The better way to do this is either use Green Soap instead of Speed Stick or rub the Speed Stick onto a paper towel and rubbing it unto the skin. Either method works and makes sure anything that touches the skin is disposed of and never used again.
Cool story bro – what does this have to do with website design?
The beauty of WordPress is that it combines standard themes, plugins, and widgets to make a beautiful website. You can literally reuse the same elements on five different websites and walk away with completely different looking sites.
You’ll be tempted to reuse content and designs you’ve used before because it’s worked in the past. It’s what everyone does. It’s standard practice. Well, just because everyone is doing it, doesn’t mean it’s the right thing to do.
You still need to fill the website with content. The content on your website is like the Speed Stick in a tattoo shop. You need it for the stencil so the customer knows exactly what they’re getting before you start tattooing. Your new website needs content. It’s tempting to just rush through the content, “just to get something up for now”.
I’ll be honest. It’s easy to do but, it’s lazy. I can literally show you a post on one of my sites that’s still there from last year announcing a Movember promotion. Guess what? That was for LAST November. Life happens and just getting my site up and running was my goal.
When I finally published everything, “just to get it up for now”. I was mentally drained. I didn’t have it in me to write better content right away and that free time I expected to have never came.
Learn from my mistakes and set aside time to write or contract out brilliant copy before you start designing. Let the content guide your design. The content in this example is your stencil. It’s the base that everything builds on.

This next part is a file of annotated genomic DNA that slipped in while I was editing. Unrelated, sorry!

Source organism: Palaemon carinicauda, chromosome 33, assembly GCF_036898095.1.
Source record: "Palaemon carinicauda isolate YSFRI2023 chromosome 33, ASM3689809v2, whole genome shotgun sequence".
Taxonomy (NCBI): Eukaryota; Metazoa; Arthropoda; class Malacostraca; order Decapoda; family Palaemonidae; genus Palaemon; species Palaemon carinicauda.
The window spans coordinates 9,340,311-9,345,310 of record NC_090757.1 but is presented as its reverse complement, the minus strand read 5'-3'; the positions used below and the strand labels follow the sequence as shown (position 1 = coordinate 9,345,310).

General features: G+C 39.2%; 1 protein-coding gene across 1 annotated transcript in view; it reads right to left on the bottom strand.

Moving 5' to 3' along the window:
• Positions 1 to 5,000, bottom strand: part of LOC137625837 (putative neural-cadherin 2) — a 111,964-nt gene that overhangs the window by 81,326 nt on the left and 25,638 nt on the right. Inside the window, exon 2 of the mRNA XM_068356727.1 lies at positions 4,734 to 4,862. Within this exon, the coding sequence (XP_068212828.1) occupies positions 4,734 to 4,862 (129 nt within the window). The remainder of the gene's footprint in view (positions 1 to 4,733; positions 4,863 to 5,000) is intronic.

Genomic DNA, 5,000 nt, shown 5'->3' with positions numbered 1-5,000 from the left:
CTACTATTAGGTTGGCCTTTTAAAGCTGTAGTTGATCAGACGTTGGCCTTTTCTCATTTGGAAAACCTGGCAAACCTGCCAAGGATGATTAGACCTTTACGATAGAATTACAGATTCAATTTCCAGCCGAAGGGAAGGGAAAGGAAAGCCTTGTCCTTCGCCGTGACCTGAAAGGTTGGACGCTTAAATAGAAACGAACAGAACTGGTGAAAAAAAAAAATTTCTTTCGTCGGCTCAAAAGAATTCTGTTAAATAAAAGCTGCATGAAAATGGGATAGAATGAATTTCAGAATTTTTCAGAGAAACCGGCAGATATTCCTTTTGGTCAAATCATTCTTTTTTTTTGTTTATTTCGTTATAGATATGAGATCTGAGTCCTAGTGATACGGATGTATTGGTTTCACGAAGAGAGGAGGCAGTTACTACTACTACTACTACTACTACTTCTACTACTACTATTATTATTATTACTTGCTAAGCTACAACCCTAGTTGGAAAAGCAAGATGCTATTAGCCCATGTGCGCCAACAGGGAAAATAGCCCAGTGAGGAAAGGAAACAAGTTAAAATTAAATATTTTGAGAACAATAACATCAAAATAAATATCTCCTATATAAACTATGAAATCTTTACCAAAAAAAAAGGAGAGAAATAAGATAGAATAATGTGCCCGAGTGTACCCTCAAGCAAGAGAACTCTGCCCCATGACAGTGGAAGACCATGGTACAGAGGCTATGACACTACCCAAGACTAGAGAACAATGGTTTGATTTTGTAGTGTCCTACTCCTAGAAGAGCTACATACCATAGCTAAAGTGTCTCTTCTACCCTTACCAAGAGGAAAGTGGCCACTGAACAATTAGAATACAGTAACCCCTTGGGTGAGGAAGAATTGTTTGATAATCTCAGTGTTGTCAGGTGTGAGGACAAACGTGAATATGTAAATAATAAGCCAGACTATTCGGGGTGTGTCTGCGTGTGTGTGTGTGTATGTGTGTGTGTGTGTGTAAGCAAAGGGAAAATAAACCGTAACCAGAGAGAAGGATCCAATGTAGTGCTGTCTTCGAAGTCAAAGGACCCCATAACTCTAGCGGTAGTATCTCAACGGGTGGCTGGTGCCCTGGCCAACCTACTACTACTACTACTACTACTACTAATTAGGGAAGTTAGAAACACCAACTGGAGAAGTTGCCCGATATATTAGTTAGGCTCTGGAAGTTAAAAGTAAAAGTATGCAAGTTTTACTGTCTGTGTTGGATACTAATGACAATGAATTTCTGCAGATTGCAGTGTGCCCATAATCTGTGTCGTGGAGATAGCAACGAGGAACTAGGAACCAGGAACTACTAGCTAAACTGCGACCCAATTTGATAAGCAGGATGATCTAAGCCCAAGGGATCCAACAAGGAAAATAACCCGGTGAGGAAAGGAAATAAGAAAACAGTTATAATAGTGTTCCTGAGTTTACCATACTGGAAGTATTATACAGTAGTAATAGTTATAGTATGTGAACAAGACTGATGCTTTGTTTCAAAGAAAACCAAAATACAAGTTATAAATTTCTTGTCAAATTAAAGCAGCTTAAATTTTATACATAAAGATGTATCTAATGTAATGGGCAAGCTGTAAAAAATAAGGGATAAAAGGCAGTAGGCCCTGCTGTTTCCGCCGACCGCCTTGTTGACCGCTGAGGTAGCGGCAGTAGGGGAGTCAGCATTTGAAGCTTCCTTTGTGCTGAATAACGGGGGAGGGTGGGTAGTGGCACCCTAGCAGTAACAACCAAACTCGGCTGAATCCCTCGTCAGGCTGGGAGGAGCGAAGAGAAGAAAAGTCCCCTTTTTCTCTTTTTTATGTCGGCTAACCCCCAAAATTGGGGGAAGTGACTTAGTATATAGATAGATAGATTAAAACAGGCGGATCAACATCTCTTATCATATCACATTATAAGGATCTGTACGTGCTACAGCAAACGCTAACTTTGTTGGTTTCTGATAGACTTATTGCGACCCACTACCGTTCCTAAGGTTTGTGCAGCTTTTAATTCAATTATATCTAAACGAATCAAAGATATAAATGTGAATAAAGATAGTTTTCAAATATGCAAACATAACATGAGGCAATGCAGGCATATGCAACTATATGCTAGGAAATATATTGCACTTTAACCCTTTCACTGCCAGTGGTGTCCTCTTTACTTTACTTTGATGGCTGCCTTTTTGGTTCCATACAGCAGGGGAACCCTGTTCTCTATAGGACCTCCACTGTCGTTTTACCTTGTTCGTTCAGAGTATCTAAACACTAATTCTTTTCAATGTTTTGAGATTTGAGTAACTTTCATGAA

Clean and concise copy guides a visitor through a site. It greets them and invokes an emotion. It should be inclusive and inviting. It should expose a need the visitor has and have a call to action that fills that void you just exposed.
Choose your words wisely. They literally make or break a great visual design and layout.
You can have the most amazing design every published on the internet. It might have an amazing responsive design and a slider that would rival the best 1998 Flash intro ever produced. If the words suck – your site sucks. It’s that simple.
Next time you sit down and open up your favorite parent theme and you start drawing shapes and columns on a napkin or in your favorite sketchpad – stop. Think about the journey you want a visitor to take and write amazing words that take them on that journey first.
Once you have the content nailed down and edited, then start building a site around that journey. It’s the same thing a tattooer does with an outline on a tattoo. Building the lines on a tattoo is an art. This line stays thin, that line is thicker to add dimension. Then the color and shading builds up the composition of the tattoo.
When everything is done, both clients – the business owner and the tattoo customer both walk away with a piece of art that makes a statement about them and what they’re about.
Until it’s time to redesign the site or cover up good ‘ol Bam Bam.